Log analysis -- and, intrinsically, a log analytics tool -- is vital to IT monitoring success. The log stream holds the data that leads to incident resolution, and offers insight into traffic behavior and patterns and resource availability versus demand.
But what features should an IT organization seek out in a log analysis tool? First, it's helpful to understand how these tools have evolved in recent years -- and how machine learning for log analysis plays a significant role in that transformation.
Traditional vs. modern log analysis features
The features of a traditional log analysis tool include:
- visualization, including real-time and interactive charts, graphs, histograms and heat maps;
- time-series data analysis charts and point-in-time charts -- these plot one metric over time or plot a sum, count or percentile;
- an API interface that enables programmers to write code to pass data to it;
- the ability to parse any type of log with built-in or custom code;
- distributed fail-safe architecture;
- a query language that enables simple queries, complex joins and nested queries; and
- the ability to integrate third-party plugins, as well as other big data and queueing systems, such as Kafka and Spark, and other log analysis tools or systems.
A modern log analysis tool, by comparison, often includes the features listed above in addition to machine learning capabilities that can point out actionable items, offer more meaningful alerts and provide charts that clarify information contained in raw log files. These features include:
- ability to flag anomalies;
- regression analysis and correlation;
- ability to make predictions;
- handle seasonal and daily variations to reduce false positives;
- data preprocessing to fit into machine learning models; and
- ability to attach to cloud-based machine learning APIs.
The traditional approach and its shortcomings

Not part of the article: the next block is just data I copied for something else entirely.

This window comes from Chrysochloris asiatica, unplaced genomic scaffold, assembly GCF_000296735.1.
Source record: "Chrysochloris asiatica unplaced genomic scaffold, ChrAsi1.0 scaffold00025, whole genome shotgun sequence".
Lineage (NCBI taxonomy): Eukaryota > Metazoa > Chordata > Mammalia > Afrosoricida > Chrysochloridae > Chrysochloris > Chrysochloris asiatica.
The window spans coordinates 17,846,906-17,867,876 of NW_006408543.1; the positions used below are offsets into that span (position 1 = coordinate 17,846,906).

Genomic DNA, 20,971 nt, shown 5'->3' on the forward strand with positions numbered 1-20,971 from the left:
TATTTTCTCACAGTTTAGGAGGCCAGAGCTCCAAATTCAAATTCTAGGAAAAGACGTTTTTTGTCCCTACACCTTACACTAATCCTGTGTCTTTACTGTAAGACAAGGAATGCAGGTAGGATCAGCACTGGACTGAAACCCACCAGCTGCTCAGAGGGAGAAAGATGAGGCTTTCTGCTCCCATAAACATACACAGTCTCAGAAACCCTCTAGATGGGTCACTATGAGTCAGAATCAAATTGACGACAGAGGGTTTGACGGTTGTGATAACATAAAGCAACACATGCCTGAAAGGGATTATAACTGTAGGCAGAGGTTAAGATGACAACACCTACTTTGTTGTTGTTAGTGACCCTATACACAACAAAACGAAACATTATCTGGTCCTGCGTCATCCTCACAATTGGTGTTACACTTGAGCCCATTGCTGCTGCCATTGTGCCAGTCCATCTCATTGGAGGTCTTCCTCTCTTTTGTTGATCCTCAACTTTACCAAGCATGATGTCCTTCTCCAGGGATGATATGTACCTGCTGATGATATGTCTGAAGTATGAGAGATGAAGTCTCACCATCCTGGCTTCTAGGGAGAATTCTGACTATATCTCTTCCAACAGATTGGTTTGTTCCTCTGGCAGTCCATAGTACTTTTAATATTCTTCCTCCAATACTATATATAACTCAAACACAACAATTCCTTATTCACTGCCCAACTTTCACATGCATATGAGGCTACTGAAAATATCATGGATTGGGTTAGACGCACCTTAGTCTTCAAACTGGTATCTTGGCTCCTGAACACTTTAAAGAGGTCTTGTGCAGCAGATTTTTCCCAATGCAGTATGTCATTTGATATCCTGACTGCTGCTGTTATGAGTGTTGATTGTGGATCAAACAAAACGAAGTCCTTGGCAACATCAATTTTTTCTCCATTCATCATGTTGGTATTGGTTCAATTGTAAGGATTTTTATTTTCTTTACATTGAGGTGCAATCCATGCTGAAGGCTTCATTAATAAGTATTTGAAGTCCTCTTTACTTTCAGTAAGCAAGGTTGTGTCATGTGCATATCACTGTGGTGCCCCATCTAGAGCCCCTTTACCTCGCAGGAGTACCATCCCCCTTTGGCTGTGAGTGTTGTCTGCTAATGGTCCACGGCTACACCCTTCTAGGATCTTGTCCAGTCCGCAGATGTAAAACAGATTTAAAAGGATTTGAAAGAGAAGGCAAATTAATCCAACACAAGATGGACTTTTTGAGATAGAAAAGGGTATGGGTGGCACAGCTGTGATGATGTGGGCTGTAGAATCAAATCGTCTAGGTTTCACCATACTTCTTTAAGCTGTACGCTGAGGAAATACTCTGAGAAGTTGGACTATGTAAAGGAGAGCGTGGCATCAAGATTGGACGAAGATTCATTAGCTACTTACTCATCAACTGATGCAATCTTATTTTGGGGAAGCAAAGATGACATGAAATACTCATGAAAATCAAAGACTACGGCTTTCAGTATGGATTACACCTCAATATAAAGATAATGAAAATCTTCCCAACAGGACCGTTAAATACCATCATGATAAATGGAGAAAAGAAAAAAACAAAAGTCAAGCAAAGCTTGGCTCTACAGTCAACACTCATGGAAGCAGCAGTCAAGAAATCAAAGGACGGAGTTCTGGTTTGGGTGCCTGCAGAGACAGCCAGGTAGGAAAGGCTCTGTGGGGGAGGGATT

Machine learning models have already made their way into some IT organizations, but the eyes-on approach to log analysis still reigns in too many cases.
For example, an IT operations admin pulls together logs via Logstash -- a log parser -- from hundreds of disparate sources. The admin stores them in ElasticSearch, a JSON database, and then displays desired metrics in dashboards in Kibana.
But these charts present only raw data: web hits per minute, CPU usage and memory usage, for example. This data is taken in isolation, each entry from a specific point in time. This overlooks any correlation.
Consequently, these graphs won't display trends, nor will they define normal levels of volatility. For this system to work, an analyst would need to possess a lot of knowledge and be fully attentive to correlate multiple data points concurrently. It suffices to say that this approach does not work.
Use cases for machine learning in log analysis
Machine learning uses algorithms, linear algebra and calculus to train models to discover significant information in logs. This reduces the noise that makes traditional log analysis unreliable or unhelpful.
Here are some use cases that illustrate how machine learning for log analysis makes it easier for IT admins to extract meaningful data:
Analyze router logs
An example router log from Verizon looks as follows:
1331901000.030000 C56nlH3SloWOj44ABi 192.168.202.79 46123
192.168.229.254 443 tcp ssl0.010000 548 1060 SF -
0 ShADadfFr 8 972 13 1744 (empty) 1331901000.020000 CNTrjn42F3LB58MZH6 192.168.202.79 50469
192.168.229.251 80 tcp htt0.020000 166 214 SF -
0 ShADfFa 4 382 3 382 (empty)
It's impossible to know, at a glance, if the router is being hacked, if an industrial sensor needs a replacement or if this is status quo -- but a log analysis tool that uses machine learning can provide these insights, as it processes high volumes of data in multiple dimensions.